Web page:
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accident action alternation Antony appears become brings Cæsar chapter character clash comedy comes Compare complication course crown death drama Duke effect element English expression fall father feel force fortune French gives Hamlet hand hear heart Henry hero honour human humour idea ideal individual interest intrigue irony John King live lost Macbeth matter meet mind moral motive movement murder nature nemesis never night noble opening pass passion personages play plot present prince principle Queen question relief rest restoration Richard rise Romeo scene scheme seems seen sense Shakespeare side single situation soul speak spirit stage stand story succession suggestion supernatural things third thou thought tion tone tragedy true turn whole wife wrong
Page 101 - This many summers in a sea of glory ; But far beyond my depth ; my high-blown pride At length broke under me ; and now has left me, Weary, and old with service, to the mercy Of a rude stream, that must for ever hide me.
Page 139 - My desolation does begin to make A better life : Tis paltry to be Caesar; Not being fortune, he's but fortune's knave, A minister of her will ; And it is great To do that thing that ends all other deeds ; Which shackles accidents, and bolts up change; Which sleeps, and never palates more the dung, The beggar's nurse and Caesar's.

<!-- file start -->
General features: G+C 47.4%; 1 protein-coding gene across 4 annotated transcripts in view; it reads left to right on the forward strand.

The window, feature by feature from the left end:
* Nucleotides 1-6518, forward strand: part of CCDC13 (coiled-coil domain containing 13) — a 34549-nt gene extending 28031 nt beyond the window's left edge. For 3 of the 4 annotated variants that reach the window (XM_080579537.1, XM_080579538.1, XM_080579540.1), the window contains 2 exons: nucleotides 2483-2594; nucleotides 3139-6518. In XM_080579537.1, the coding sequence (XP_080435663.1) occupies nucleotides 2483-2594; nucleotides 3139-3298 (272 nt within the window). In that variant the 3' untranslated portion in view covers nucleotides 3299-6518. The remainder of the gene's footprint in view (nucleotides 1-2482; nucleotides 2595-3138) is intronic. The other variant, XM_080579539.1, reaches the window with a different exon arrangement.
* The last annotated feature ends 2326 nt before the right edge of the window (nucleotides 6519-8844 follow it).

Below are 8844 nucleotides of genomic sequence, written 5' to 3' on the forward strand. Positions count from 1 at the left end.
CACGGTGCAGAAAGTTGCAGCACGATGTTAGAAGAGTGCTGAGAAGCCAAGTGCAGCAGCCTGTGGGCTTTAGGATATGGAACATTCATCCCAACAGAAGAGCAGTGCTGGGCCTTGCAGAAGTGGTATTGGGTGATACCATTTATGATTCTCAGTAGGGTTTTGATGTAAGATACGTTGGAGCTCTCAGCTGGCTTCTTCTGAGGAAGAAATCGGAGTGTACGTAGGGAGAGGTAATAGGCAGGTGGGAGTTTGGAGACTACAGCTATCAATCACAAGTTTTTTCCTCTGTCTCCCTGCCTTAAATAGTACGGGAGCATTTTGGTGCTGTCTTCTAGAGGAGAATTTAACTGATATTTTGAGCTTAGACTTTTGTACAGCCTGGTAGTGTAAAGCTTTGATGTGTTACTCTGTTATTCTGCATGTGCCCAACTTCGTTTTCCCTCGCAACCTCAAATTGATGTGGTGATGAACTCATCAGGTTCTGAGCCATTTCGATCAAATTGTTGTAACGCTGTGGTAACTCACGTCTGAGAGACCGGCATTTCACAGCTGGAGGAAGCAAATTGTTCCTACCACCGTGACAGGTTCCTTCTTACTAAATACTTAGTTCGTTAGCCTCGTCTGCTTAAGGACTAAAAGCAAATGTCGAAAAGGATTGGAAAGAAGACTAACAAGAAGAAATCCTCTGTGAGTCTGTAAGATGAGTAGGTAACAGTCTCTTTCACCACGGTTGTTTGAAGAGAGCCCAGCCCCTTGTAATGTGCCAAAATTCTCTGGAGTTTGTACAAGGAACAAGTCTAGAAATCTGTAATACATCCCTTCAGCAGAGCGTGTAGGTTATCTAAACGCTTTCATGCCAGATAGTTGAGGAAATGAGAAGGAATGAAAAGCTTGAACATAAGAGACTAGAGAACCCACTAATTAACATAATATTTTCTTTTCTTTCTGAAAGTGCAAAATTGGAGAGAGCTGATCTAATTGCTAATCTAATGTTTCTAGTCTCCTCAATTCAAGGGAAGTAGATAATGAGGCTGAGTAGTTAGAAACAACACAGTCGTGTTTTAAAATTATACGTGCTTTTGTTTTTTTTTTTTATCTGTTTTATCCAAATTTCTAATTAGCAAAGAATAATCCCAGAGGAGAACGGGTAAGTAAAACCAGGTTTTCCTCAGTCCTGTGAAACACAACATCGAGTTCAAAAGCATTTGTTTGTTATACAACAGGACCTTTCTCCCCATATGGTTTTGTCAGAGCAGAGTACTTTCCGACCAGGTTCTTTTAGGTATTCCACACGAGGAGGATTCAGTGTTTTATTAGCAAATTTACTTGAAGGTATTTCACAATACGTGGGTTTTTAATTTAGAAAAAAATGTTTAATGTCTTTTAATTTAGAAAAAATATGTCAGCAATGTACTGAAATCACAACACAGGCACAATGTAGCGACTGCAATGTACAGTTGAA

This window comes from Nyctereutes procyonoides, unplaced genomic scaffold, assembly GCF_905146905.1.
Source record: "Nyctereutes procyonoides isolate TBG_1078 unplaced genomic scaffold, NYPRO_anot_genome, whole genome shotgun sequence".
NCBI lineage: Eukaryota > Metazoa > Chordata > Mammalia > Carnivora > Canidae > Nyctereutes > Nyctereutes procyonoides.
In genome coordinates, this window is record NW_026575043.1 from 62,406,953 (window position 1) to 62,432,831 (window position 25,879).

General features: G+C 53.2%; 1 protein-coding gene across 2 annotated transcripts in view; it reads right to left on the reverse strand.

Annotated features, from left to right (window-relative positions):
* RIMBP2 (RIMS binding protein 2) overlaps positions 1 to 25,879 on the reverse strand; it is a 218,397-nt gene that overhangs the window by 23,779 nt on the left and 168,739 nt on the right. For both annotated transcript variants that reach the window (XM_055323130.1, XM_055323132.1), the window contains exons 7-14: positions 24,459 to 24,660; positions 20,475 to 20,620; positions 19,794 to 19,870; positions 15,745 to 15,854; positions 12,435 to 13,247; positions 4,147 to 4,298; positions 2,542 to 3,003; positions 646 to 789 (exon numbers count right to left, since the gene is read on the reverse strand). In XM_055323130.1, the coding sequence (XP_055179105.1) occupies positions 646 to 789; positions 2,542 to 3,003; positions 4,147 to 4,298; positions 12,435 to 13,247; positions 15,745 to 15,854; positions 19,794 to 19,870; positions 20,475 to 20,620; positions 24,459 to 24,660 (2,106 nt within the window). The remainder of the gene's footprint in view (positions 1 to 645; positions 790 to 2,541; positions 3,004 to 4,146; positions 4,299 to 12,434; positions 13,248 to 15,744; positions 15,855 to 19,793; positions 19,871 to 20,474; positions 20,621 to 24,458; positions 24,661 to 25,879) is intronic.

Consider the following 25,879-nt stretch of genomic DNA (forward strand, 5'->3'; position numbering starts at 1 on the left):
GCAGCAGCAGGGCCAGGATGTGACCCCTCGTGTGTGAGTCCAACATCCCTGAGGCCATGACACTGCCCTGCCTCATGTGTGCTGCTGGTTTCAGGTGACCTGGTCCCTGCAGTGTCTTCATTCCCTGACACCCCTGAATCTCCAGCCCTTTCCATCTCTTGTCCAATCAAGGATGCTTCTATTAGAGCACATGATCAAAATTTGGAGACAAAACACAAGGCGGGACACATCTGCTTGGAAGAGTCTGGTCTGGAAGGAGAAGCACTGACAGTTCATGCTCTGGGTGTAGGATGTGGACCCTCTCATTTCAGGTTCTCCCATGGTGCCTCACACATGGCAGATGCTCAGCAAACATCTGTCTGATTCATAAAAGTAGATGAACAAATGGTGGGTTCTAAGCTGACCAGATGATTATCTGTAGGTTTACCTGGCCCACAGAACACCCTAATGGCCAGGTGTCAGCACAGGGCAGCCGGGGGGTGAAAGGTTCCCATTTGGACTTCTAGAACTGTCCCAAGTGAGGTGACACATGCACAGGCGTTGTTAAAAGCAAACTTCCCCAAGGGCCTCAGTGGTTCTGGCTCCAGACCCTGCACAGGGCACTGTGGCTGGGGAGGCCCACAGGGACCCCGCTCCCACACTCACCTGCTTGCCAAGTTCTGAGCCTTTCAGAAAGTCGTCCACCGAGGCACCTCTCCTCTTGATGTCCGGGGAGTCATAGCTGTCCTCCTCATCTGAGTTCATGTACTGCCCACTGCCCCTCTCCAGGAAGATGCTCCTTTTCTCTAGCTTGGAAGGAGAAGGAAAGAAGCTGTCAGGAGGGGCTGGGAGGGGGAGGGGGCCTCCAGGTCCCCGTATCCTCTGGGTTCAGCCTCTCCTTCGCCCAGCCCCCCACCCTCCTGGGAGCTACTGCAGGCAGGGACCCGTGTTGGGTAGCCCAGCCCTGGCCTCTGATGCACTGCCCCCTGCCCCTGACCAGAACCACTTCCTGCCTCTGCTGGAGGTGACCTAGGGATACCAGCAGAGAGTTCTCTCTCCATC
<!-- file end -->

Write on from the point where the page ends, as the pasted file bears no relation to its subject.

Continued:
Page 322 - Ham. Sir, in my heart there was a kind of fighting, That would not let me sleep : methought I lay Worse than the mutines in the bilboes.
Page 201 - tis no matter ; Honour pricks me on. Yea, but how if honour prick me off when I come on ? How then ? Can honour set to a leg ? No. Or an arm ? No. Or take away the grief of a wound ? No. Honour hath no skill in surgery then ^ No. What is honour i A word. What is in that word, honour ? What is that honour? >Vir. A trim reckoning! —Who hath it t He that died o* Wednesday.
Page 28 - Every subject's duty is the king's ; but every subject's soul is his own. Therefore should every soldier in the wars do as every sick man in his bed, wash every mote out of his conscience...
Page 304 - If you can look into the seeds of time, And say, which grain will grow, and which will not, Speak then to me, who neither beg, nor fear, Your favours, nor your hate.
Page 13 - O, for a muse of fire, that would ascend The brightest heaven of invention ! A kingdom for a stage, princes to act, And monarchs to behold the swelling scene ! Then should the warlike Harry, like himself, Assume the port of Mars ; and, at his heels, Leash'd in like hounds, should famine, sword, and fire, Crouch for employment.
Page 101 - Why, well; Never so truly happy, my good Cromwell. I know myself now; and I feel within me A peace above all earthly dignities, A still and quiet conscience.
Page 328 - The charm dissolves apace ; And as the morning steals upon the night, Melting the darkness, so their rising senses Begin to chase the ignorant fumes that mantle Their clearer reason.